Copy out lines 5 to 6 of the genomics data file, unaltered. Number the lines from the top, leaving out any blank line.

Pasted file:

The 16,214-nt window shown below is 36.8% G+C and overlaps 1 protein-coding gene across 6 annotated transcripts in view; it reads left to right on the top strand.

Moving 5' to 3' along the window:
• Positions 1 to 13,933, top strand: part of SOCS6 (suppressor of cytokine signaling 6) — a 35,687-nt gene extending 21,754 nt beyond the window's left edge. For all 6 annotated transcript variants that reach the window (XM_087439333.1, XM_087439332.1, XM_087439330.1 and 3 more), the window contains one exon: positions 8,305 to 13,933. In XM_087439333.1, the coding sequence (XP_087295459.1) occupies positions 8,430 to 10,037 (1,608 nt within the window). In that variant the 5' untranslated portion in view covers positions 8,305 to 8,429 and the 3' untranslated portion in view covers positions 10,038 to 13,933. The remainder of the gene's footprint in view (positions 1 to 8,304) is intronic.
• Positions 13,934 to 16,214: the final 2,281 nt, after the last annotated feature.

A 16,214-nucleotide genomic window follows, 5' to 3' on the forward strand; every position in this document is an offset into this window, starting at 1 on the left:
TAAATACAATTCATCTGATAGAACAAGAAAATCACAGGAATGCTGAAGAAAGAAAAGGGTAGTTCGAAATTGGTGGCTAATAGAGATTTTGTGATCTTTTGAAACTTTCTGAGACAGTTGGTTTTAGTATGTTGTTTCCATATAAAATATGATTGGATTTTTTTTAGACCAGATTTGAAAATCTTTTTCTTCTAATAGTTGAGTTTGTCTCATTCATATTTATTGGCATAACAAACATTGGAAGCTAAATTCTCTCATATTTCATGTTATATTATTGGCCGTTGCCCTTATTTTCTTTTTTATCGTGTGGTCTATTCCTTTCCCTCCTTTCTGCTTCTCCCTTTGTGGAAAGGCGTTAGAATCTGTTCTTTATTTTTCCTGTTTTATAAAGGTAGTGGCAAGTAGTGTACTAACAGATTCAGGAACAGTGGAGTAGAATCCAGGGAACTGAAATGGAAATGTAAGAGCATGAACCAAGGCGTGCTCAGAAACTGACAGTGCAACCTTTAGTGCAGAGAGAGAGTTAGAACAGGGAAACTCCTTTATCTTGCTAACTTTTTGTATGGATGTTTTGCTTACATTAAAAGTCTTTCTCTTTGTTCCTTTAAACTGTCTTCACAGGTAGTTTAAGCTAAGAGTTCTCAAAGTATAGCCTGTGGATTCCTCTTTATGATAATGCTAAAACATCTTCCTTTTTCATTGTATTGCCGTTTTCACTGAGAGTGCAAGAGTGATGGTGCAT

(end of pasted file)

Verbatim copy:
A 16,214-nucleotide genomic window follows, 5' to 3' on the forward strand; every position in this document is an offset into this window, starting at 1 on the left:
TAAATACAATTCATCTGATAGAACAAGAAAATCACAGGAATGCTGAAGAAAGAAAAGGGTAGTTCGAAATTGGTGGCTAATAGAGATTTTGTGATCTTTTGAAACTTTCTGAGACAGTTGGTTTTAGTATGTTGTTTCCATATAAAATATGATTGGATTTTTTTTAGACCAGATTTGAAAATCTTTTTCTTCTAATAGTTGAGTTTGTCTCATTCATATTTATTGGCATAACAAACATTGGAAGCTAAATTCTCTCATATTTCATGTTATATTATTGGCCGTTGCCCTTATTTTCTTTTTTATCGTGTGGTCTATTCCTTTCCCTCCTTTCTGCTTCTCCCTTTGTGGAAAGGCGTTAGAATCTGTTCTTTATTTTTCCTGTTTTATAAAGGTAGTGGCAAGTAGTGTACTAACAGATTCAGGAACAGTGGAGTAGAATCCAGGGAACTGAAATGGAAATGTAAGAGCATGAACCAAGGCGTGCTCAGAAACTGACAGTGCAACCTTTAGTGCAGAGAGAGAGTTAGAACAGGGAAACTCCTTTATCTTGCTAACTTTTTGTATGGATGTTTTGCTTACATTAAAAGTCTTTCTCTTTGTTCCTTTAAACTGTCTTCACAGGTAGTTTAAGCTAAGAGTTCTCAAAGTATAGCCTGTGGATTCCTCTTTATGATAATGCTAAAACATCTTCCTTTTTCATTGTATTGCCGTTTTCACTGAGAGTGCAAGAGTGATGGTGCAT